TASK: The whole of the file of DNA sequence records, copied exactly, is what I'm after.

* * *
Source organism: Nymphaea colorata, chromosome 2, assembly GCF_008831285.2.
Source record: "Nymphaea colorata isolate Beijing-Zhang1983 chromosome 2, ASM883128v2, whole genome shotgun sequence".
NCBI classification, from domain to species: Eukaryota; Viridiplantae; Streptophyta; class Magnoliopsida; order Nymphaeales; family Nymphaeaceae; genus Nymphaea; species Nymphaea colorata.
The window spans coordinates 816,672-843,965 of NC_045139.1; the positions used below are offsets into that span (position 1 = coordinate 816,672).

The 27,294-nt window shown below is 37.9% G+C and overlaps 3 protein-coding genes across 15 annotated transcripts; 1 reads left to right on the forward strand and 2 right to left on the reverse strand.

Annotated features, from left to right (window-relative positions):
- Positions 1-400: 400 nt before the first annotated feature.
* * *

Source organism: Nymphaea colorata, chromosome 2, assembly GCF_008831285.2.
Source record: "Nymphaea colorata isolate Beijing-Zhang1983 chromosome 2, ASM883128v2, whole genome shotgun sequence".
NCBI classification, from domain to species: Eukaryota; Viridiplantae; Streptophyta; class Magnoliopsida; order Nymphaeales; family Nymphaeaceae; genus Nymphaea; species Nymphaea colorata.
The window spans coordinates 816,672-843,965 of NC_045139.1; the positions used below are offsets into that span (position 1 = coordinate 816,672).

The 27,294-nt window shown below is 37.9% G+C and overlaps 3 protein-coding genes across 15 annotated transcripts; 1 reads left to right on the forward strand and 2 right to left on the reverse strand.

Annotated features, from left to right (window-relative positions):
- Positions 1-400: 400 nt before the first annotated feature.